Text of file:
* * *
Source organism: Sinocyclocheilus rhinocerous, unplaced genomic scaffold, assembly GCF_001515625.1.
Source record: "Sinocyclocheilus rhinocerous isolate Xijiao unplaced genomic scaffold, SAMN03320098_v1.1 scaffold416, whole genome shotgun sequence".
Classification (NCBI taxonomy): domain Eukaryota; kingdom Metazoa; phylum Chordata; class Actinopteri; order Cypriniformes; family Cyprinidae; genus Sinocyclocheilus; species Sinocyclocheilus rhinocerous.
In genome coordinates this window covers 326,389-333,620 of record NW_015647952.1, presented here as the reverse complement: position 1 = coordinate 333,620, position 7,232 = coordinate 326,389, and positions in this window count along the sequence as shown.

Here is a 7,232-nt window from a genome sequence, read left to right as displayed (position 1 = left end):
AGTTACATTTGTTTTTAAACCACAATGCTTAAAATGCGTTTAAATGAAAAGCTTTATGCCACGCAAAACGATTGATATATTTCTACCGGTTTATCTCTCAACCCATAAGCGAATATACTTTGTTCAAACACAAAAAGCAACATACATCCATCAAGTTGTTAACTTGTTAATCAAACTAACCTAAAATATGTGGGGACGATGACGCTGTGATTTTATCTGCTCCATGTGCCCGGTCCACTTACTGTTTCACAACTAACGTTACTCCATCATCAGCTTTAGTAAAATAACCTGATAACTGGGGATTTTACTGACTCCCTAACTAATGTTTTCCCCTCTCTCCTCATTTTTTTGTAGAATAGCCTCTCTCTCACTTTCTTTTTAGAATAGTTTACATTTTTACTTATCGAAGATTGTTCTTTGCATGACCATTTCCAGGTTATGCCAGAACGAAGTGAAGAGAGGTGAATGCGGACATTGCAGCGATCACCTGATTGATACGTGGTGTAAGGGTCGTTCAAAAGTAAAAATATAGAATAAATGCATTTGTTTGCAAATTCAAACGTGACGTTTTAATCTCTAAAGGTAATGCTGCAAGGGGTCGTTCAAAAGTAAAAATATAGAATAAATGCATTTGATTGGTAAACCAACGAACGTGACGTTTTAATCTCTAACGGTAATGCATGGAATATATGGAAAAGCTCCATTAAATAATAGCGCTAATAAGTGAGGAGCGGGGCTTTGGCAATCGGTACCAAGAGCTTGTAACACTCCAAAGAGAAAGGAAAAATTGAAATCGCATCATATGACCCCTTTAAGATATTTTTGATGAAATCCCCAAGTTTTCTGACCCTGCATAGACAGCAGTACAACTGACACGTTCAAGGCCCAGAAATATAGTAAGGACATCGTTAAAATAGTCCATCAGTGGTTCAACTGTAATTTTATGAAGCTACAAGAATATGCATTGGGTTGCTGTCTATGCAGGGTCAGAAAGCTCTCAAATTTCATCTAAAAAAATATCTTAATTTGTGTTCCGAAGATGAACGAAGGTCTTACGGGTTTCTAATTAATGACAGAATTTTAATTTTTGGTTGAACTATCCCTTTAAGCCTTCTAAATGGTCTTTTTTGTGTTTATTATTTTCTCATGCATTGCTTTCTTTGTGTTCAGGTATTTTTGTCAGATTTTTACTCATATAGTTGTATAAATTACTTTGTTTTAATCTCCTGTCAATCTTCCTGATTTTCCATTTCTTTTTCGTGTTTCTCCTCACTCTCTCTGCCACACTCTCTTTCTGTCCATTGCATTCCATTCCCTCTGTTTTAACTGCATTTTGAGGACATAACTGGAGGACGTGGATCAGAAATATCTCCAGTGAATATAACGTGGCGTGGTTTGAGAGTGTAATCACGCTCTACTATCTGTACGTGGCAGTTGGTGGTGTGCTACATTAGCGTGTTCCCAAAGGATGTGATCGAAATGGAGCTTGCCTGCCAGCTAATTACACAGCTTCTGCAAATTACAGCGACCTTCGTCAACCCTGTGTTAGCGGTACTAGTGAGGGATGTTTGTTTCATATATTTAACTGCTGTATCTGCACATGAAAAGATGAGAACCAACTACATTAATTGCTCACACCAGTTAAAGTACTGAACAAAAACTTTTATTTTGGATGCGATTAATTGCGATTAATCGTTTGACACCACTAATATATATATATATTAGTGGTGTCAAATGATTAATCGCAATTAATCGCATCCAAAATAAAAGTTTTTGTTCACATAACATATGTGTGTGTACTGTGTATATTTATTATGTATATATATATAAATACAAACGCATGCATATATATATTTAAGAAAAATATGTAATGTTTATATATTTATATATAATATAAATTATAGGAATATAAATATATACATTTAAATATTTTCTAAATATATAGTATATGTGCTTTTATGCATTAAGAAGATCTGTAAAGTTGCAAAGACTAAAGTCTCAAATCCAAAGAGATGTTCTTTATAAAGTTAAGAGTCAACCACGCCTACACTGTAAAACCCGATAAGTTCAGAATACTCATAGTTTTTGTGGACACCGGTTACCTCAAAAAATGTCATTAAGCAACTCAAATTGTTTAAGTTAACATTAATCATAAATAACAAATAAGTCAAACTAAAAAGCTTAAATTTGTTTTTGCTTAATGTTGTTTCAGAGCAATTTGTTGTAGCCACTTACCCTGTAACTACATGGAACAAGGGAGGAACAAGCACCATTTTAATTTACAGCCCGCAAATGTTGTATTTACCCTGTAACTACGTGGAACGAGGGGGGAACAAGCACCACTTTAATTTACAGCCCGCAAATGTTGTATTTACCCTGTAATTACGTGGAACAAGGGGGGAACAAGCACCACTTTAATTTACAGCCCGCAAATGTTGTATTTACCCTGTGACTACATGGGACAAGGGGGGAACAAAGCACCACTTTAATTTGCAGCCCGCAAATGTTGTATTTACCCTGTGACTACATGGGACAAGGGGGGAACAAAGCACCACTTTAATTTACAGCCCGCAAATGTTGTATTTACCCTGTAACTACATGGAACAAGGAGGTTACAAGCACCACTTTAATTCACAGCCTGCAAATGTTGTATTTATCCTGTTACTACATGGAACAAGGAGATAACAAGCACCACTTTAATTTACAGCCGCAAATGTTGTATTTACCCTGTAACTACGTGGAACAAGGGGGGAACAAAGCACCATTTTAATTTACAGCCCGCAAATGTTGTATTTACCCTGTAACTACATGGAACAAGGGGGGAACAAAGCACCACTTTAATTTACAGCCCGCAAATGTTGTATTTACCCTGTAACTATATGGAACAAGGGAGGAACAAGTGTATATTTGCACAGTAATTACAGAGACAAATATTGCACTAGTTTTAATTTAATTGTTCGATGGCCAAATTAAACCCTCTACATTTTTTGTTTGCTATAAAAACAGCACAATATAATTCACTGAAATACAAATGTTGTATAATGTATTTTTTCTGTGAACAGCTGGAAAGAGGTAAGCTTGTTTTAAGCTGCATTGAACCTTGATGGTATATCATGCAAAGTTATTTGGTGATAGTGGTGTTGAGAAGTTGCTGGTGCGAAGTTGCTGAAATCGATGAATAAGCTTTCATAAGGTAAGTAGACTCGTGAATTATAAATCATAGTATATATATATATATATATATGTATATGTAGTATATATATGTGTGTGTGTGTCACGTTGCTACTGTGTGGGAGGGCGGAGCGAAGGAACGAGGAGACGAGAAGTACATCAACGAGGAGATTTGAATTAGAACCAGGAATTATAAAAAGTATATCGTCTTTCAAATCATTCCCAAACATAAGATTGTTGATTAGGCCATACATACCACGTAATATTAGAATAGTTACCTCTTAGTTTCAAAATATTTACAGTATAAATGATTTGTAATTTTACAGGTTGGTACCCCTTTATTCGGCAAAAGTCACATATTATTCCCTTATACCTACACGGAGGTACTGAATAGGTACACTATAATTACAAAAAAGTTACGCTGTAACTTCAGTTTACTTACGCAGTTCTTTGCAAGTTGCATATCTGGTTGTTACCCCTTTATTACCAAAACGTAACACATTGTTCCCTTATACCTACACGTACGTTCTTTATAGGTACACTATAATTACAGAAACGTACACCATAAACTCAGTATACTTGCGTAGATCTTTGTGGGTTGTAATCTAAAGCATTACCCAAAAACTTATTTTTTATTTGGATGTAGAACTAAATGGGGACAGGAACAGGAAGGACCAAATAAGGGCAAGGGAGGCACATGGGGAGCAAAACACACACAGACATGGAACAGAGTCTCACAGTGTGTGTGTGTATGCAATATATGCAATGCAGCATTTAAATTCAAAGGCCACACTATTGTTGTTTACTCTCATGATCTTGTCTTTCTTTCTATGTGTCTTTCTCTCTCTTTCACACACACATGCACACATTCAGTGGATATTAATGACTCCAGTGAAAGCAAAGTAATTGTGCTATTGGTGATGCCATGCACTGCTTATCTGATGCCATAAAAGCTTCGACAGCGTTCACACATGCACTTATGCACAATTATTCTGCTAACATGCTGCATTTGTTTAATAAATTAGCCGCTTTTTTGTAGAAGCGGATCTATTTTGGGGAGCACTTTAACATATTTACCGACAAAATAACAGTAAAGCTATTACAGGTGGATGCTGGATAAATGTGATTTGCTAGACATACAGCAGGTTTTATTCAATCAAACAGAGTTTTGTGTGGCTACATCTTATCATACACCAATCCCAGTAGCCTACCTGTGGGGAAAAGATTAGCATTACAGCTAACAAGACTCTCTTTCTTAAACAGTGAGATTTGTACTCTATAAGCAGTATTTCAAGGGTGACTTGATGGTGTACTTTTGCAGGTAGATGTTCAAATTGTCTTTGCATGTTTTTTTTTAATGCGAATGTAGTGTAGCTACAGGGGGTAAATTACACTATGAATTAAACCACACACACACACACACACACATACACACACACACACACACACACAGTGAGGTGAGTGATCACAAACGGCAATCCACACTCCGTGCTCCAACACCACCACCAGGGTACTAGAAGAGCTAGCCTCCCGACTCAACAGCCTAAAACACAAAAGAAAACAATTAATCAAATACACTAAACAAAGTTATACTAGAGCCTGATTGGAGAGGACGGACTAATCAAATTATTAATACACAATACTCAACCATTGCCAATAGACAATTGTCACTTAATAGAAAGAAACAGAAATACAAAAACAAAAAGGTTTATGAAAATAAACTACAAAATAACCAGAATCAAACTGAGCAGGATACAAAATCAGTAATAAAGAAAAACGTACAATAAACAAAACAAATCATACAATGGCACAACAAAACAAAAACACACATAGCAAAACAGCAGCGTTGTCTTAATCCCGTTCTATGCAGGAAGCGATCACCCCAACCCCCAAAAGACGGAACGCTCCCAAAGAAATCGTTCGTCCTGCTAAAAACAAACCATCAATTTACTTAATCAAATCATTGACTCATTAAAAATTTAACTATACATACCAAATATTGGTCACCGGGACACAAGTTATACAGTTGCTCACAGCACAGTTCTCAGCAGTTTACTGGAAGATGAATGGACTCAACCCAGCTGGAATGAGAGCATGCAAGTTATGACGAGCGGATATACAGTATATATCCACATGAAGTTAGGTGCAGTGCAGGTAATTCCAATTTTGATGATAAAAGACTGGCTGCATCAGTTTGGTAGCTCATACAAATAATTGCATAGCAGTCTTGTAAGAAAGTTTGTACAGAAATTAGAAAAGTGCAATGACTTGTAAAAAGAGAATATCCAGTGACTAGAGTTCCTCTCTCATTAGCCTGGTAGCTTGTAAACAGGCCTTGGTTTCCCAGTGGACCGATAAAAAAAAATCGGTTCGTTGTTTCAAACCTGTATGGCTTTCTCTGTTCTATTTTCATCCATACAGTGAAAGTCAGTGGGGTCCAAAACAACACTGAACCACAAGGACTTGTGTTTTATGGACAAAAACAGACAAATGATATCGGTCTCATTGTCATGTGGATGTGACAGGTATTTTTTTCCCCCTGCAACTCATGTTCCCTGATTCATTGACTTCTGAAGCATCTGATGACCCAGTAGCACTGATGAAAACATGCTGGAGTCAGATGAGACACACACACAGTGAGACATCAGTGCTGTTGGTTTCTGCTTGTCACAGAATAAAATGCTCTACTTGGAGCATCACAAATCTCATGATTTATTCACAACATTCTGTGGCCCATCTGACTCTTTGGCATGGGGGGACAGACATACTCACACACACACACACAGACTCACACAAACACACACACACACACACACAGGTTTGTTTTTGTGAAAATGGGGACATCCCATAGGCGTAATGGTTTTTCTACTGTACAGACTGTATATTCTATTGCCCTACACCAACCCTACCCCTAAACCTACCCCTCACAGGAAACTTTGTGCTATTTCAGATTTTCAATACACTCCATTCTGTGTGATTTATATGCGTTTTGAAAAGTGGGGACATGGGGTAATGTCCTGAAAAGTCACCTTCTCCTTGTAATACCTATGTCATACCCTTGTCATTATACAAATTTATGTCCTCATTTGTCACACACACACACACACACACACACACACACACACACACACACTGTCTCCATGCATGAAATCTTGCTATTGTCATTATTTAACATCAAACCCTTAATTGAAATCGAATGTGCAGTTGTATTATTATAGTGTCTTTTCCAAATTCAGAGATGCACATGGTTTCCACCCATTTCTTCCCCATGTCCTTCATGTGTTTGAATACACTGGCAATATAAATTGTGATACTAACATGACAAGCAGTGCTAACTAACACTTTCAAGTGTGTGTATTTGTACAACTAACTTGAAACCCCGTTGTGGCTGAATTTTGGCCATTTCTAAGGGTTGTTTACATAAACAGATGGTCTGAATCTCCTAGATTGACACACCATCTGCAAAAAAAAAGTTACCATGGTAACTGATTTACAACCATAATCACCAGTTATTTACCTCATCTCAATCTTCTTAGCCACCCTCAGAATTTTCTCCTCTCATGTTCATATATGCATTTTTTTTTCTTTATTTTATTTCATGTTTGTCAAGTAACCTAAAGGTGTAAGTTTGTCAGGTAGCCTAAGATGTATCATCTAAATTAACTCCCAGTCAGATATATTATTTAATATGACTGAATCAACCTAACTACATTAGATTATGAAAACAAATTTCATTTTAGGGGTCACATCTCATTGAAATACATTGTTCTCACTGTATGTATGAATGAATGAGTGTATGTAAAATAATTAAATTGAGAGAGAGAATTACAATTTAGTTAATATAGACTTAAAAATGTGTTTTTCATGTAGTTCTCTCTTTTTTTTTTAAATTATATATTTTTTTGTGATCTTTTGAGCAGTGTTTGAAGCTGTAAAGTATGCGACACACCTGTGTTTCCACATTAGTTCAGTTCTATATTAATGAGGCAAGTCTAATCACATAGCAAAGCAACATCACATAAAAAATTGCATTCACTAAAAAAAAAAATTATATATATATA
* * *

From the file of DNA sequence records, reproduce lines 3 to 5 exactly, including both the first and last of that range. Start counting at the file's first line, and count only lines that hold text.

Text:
Classification (NCBI taxonomy): domain Eukaryota; kingdom Metazoa; phylum Chordata; class Actinopteri; order Cypriniformes; family Cyprinidae; genus Sinocyclocheilus; species Sinocyclocheilus rhinocerous.
In genome coordinates this window covers 326,389-333,620 of record NW_015647952.1, presented here as the reverse complement: position 1 = coordinate 333,620, position 7,232 = coordinate 326,389, and positions in this window count along the sequence as shown.

Here is a 7,232-nt window from a genome sequence, read left to right as displayed (position 1 = left end):